|1 | | | | . | | G | | 1| | | ------------------------ | |1 | | | | . | | | F | . | 0 | | | 1| | |-----|-------|--------| | | | | | 0 | E | 0 | | | | |A

Having reached here, for every 1 in C there are only zeros in the corresponding row of D. We can re-arrange the columns of C so that all its zero columns are left of all its nonzero columns as follows. If column i of A meets C in a nonzero column of C, and column

If the block F contains only zeros, then we are done; the family has no SDR because the sets corresponding to the columns of F and one set corresponding to a column of G violates the marriage condition.

If a_{ij} = 1 in F and a_{jk} = 1 in G, for some k, then swap columns j and k of A. This puts a 1 in the zero block just below G. Now we can swap the k^{th} and i^{th} columns of A, putting a 1 in the lower right corner zero block. Resume the greedy phase.

Otherwise, if for every nonzero column of F, the corresponding row of G has only zeros, then let E_{1} be the nonzero columns of F and let G_{1} be the rows of G corresponding to the columns of E_{1} (if column i meets E_{1}, then row i meets G_{1}.) If G_{1} has a 1, then we can interchange a column of G_{1} with a column of E_{1} to put a 1 in a row that corresponds to a column of E; whence we can do another interchange to put a 1 into the lower right block of A and resume the GREEDY PHASE. Otherwise, let F_{1} be the submatrix of A consisting of the columns left of E_{1} and whose rows are the rows of G_{1}. If F_{1} has only zeros, then, as with F, the marriage condition is violated. Otherwise, let E_{2} be the nonzero columns of F_{1} and let G_{2} be the rows of G corresponding to the columns of F_{2}. If G_{2} contains a 1, we can do a series of column swaps to put a 1 to the right of E and resume the GREEDY PHASE. Otherwise, we continue the construction of F_{i}'s and G_{i}'s until some G_{i} has a nonzero entry unless G has all entries zero, a violation of the marriage condition (if a column of G is zero, then the union of one set has no elements, a violation of the marriage condition). Thus, either the marriage condition is violated or we can do a series of swaps that puts a 1 to the right of E so we can resume the GREEDY PHASE.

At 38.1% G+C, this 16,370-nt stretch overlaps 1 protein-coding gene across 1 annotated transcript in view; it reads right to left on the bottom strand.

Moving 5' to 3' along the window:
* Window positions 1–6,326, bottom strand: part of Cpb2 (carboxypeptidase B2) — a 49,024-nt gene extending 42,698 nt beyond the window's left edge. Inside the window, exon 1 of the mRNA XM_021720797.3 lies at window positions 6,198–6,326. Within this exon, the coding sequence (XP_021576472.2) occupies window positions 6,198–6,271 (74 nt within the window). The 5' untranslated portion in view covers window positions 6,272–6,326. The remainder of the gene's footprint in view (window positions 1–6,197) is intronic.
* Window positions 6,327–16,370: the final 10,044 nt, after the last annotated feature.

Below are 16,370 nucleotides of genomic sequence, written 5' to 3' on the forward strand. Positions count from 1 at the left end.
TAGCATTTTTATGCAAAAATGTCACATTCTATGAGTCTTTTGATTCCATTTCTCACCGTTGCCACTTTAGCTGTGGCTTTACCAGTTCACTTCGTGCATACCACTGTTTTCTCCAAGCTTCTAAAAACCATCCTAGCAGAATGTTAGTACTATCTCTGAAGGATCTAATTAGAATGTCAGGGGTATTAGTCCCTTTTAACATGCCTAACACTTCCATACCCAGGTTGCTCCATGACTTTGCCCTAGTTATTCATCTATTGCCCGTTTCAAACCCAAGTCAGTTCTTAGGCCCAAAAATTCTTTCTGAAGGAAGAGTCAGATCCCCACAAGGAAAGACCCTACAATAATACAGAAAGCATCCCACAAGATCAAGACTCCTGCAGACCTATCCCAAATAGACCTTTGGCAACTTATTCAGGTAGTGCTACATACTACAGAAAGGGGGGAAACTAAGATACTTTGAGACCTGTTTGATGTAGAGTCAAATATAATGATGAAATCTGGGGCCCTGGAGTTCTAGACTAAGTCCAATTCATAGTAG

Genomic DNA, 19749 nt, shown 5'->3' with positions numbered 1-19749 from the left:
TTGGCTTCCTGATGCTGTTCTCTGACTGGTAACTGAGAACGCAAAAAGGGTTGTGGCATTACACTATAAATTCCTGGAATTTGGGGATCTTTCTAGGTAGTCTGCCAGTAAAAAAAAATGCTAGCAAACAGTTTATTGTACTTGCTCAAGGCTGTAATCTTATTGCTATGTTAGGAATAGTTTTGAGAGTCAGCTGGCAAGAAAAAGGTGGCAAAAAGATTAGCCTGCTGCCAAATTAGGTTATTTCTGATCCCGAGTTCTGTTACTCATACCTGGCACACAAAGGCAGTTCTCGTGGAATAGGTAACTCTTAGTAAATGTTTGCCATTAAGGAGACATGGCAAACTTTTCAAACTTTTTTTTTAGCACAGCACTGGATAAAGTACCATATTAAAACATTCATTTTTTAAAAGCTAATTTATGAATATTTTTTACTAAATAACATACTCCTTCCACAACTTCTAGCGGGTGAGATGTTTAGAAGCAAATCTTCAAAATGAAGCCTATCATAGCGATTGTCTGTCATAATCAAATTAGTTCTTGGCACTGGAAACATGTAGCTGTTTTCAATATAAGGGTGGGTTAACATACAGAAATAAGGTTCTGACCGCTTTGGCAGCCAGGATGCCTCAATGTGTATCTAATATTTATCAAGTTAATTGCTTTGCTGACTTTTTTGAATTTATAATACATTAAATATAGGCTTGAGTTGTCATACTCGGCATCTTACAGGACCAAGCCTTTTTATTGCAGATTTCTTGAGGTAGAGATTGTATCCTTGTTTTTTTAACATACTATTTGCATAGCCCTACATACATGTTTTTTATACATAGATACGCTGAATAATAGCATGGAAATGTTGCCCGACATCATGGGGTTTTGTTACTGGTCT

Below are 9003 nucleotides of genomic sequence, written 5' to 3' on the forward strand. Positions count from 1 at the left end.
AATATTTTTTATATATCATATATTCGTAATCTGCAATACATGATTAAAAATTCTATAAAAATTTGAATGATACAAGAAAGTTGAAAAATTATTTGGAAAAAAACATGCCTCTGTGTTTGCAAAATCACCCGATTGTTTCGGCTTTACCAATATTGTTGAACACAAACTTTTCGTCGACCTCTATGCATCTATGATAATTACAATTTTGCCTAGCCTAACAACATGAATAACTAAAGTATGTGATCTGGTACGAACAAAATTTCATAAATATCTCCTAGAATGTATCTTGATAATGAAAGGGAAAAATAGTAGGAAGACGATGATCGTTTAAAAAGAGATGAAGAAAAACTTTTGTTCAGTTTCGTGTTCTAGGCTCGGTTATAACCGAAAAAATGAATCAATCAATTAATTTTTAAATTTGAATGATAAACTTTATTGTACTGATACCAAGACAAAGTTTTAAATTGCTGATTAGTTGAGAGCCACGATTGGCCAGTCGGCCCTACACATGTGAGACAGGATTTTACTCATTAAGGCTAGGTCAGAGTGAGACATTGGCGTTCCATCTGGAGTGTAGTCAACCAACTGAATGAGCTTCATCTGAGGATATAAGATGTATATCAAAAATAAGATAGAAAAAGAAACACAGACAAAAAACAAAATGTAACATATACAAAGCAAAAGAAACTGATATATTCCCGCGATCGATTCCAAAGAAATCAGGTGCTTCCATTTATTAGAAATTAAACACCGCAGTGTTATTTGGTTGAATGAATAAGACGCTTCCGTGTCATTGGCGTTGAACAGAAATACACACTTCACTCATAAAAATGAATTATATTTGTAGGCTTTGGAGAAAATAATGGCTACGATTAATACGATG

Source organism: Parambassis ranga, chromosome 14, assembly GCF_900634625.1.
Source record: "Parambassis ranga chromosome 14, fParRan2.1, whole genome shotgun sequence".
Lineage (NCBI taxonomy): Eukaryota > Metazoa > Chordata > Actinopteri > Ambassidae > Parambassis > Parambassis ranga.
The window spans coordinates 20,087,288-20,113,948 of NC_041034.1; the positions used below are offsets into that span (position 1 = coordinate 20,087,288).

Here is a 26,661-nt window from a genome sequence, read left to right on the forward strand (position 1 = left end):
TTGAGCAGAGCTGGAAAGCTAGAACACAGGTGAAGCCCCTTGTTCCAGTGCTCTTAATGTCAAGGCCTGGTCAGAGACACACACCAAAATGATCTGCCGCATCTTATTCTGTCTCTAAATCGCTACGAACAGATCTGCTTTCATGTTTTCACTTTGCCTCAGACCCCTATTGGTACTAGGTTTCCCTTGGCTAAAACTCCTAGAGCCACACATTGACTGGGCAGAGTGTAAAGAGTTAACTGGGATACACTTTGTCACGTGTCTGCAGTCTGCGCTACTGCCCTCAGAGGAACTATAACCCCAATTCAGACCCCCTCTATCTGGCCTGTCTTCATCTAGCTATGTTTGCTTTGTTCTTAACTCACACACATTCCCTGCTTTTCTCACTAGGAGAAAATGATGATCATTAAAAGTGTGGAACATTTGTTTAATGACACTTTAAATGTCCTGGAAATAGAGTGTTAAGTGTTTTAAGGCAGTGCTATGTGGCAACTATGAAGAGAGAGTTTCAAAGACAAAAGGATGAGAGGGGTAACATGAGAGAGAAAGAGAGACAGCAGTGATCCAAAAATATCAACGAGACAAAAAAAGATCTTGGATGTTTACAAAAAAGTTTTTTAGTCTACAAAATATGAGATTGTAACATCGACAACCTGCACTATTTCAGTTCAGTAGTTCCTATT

**Example**:

1 0 0 0 1 1 1 0 0 0 0 1 1 0 0 0 0 1 1 0 0 0 0 1 0

A series of 4 swaps needed to put a 1 in the lower right corner.

Thus the family has an SDR iff the marriage condition is satisfied.

### Corollary

If a family A_{1}, ..., A_{n} of sets has the property that _{i}| = k,_{i} occurs in at most k of the A_{i}, then the family has a system of distinct representatives.

### Proof

We show that the family satisfies the marriage condition. For any s, _{i}. Since each A_{i} has k elements, there are exactly ks occurences of elements in the s sets A_{i}. Since each element can occur
in at most k sets, there are at most kt occurences of elements in the s sets A_{i}. Hence ks≤kt, whence s≤t. Thus the family _{1}, ..., A_{n}

This corollary is used to show that every latin rectangle can be completed to a latin square, and that every attempt to construct a latin square by transversals, i.e., place the 1's, then place the 2's, etc., can succeed.

### Latin Squares

- Latin Squares: An Introduction
- Two Simple Problems with Latin Squares
- Latin Squares. Simple Construction
- Orthogonal Latin Squares
- Marriage Problem, a constructive proof
- Robbers divide their loot
- Infinite Latin Squares
- Skyscrapers Puzzle